In this series of posts, I describe what happened to me when I was in S.A.F.E., a facility that is part of the Troubled Teen Industry (TTI). In my last post, I described what happened to me in “confrontation rap”. In this post, I talk about other raps.
Other Raps at S.A.F.E.
Raps like confrontation rap, or “sharing rap” or “boys and girls rap” were heavy in content and would take up a good percentage of our day after rules. The latter two consisted of us sharing a past incident, usually sexual in nature (because for some reason the group seemed to get off on the most sadistic, grotesque sexual acts).
We would profess how horrible *this sexual act we did* was and cry, and then the group would motivate, someone would say something like, “I can relate because I did this…”
And we would cry and say how guilty we felt and how grateful we were to be in S.A.F.E. I swear, either people were making up some sick stuff, or I was in a room full of people who liked to have sex with animals (I’ll let you be the judge). This just reinforces my notion that we were bad, our druggie past was bad, we needed to express how horrible we were through public shaming.
Then our new self was to be in the form of the group, and we were accepted and shown “love”, by the “LOOOOOOVE YA!” the group screamed at the end of someone sharing.
Activities Between Raps
- These heavy raps were interspersed with lunch, which was brought from the host home.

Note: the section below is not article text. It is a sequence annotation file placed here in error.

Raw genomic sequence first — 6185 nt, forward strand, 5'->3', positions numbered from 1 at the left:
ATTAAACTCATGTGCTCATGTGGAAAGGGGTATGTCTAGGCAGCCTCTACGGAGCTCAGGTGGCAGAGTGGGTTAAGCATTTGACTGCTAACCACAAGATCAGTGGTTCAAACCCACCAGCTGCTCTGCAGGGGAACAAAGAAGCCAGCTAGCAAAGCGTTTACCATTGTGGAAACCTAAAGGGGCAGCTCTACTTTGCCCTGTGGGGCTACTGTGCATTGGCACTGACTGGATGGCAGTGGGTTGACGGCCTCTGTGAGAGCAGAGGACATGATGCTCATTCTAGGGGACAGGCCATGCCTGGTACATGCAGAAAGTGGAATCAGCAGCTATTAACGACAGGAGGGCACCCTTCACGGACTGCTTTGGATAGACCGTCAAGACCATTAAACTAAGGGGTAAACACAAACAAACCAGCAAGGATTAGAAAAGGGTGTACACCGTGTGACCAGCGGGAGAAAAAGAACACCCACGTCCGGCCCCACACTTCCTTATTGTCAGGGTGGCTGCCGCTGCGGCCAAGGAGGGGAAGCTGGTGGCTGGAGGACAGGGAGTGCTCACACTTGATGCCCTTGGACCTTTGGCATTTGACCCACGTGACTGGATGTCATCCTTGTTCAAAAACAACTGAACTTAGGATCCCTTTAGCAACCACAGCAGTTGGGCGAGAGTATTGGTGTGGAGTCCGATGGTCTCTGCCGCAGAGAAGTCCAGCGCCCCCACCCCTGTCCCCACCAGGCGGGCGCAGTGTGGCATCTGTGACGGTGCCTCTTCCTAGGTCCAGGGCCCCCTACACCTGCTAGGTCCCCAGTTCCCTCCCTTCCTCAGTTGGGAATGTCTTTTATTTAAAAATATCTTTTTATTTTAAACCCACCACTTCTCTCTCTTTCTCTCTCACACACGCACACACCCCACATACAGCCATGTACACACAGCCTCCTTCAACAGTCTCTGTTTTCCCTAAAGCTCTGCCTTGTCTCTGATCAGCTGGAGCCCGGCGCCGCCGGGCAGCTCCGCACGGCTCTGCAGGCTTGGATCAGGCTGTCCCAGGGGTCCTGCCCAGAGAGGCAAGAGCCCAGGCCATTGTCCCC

- Also, there was exercise rap, where we would watch Richard Simmons videos and follow along.
- First and second phase clients were stuck in this building all day, every day, for 12 hours, so they would get to attend “school” at the program. This consisted of reading some out-of-date textbooks and answering worksheets.
- Third, fourth, and fifth phasers got to leave the building for outside school/work.
Raps After School
After school, we would have some more raps: drug and alcohol raps, and in the evening, we would have something more lighthearted, like a “make me laugh rap”. So, all day we would sit in these small, blue, plastic chairs motivating, and when not motivating, sitting ramrod straight, feet on the floor, facing the person speaking in group, hands directly on your knees. If you were not in this correct posture (unless you were motivating) you would be considered a “misbehaver” and either put into isolation, or completely ignored until you decide to shape up.
The Guy Forever on Phase 1
I remember when I first got to S.A.F.E. there was a guy in there that had
been in for almost five years! And he was still on first phase. He spent most of his time in the isolation room, which was the size of a small closet, and he would carve his arms up with his fingernails. He had scars all over him.
This thought horrified me! I didn’t want to be that person, so I decided to comply to the best of my ability. I am fortunate to have never been inside the isolation room, because it honestly scared me. People would carve themselves up all day in there and the staff wouldn’t do a thing. In my next post, I explain what Phase 1 and 2 were like.
Want to learn more about S.A.F.E.?
Here is an article from the Orlando Weekly about S.A.F.E. The second man in the series of pictures (brown hair, glasses) is Brian Seeber and he was our executive director. My mom called him “La Rata”.